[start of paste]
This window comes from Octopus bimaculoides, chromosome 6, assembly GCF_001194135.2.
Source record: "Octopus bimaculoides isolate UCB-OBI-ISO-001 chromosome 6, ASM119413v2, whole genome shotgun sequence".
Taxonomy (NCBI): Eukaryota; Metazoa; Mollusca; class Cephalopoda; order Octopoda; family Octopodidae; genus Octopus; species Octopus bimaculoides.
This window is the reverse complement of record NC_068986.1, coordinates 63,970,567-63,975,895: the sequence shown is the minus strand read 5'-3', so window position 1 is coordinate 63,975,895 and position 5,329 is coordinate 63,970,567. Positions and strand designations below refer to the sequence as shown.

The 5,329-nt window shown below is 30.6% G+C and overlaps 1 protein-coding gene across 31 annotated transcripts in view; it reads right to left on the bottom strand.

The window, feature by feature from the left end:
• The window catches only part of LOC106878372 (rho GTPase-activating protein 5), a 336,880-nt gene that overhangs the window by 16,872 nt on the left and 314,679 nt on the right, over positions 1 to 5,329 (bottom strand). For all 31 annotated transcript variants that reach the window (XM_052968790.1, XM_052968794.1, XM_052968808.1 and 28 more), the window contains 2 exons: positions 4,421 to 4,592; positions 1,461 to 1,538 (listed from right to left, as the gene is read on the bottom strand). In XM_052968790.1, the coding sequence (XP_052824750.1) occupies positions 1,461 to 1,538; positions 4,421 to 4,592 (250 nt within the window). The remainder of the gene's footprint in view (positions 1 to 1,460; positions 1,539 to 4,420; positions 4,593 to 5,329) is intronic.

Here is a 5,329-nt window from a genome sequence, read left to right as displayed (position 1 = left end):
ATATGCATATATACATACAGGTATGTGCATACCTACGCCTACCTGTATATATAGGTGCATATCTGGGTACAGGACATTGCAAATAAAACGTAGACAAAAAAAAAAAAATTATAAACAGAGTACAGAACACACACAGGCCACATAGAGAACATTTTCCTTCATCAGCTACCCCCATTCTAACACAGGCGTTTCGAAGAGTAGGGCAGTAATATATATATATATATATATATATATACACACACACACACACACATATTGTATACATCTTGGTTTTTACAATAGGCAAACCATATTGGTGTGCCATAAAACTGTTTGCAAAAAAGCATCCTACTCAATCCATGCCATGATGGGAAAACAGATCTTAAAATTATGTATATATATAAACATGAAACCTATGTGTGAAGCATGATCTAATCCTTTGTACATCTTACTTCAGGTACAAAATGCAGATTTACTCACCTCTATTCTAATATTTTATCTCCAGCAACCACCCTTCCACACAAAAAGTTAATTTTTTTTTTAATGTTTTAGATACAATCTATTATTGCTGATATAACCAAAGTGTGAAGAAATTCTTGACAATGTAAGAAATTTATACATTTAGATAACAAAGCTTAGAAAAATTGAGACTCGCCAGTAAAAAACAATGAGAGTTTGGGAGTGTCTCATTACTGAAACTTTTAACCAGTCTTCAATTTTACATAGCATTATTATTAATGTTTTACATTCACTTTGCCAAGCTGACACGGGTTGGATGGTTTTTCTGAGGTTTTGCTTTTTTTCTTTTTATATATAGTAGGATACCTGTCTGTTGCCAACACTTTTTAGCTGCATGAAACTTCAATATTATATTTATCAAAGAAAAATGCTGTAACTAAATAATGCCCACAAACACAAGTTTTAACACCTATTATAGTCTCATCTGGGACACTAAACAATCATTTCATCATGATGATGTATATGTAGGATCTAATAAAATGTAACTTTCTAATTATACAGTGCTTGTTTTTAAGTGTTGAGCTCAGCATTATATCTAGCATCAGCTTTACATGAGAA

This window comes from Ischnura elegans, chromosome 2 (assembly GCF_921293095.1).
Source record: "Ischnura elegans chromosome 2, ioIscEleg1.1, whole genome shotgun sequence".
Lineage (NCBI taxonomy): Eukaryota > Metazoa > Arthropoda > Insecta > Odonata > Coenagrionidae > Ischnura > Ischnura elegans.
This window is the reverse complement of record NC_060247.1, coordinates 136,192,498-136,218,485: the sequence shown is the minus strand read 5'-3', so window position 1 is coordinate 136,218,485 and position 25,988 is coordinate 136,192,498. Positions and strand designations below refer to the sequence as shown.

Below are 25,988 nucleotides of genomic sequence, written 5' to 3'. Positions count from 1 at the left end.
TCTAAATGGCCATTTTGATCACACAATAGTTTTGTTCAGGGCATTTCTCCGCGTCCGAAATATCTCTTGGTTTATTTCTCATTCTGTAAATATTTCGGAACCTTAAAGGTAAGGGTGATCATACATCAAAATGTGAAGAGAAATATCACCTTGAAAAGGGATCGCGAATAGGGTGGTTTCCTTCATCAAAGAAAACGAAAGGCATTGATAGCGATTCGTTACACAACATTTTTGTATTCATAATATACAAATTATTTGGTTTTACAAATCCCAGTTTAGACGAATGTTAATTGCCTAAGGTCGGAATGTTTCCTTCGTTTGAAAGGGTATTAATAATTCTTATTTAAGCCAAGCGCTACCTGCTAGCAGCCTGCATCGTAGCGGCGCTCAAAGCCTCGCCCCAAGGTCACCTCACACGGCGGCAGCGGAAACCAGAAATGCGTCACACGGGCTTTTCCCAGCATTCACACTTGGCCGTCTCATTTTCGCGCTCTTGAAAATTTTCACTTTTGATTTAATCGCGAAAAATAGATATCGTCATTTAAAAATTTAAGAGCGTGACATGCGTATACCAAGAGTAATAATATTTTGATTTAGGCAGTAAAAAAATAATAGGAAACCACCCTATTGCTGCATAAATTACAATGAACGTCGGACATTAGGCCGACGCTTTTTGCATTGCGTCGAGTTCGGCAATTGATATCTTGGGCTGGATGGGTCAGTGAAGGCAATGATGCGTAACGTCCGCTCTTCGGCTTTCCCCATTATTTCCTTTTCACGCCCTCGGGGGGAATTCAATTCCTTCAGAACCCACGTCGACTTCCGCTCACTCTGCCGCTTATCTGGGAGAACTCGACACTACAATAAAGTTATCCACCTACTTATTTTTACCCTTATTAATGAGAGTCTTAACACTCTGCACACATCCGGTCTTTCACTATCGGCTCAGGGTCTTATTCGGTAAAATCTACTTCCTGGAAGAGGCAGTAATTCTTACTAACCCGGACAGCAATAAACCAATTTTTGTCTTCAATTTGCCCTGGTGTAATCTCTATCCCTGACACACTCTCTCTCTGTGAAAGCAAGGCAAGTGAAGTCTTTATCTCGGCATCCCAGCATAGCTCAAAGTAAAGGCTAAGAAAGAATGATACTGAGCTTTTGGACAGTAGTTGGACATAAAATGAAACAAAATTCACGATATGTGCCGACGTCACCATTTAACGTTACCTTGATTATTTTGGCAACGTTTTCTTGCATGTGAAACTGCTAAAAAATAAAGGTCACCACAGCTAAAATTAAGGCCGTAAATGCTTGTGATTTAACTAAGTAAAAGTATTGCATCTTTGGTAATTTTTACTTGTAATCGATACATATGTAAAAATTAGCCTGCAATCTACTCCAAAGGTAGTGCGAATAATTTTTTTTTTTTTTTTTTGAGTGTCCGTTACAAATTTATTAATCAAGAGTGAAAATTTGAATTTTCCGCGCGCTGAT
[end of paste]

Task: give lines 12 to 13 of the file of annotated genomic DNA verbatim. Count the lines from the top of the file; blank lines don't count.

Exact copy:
Lineage (NCBI taxonomy): Eukaryota > Metazoa > Arthropoda > Insecta > Odonata > Coenagrionidae > Ischnura > Ischnura elegans.
This window is the reverse complement of record NC_060247.1, coordinates 136,192,498-136,218,485: the sequence shown is the minus strand read 5'-3', so window position 1 is coordinate 136,218,485 and position 25,988 is coordinate 136,192,498. Positions and strand designations below refer to the sequence as shown.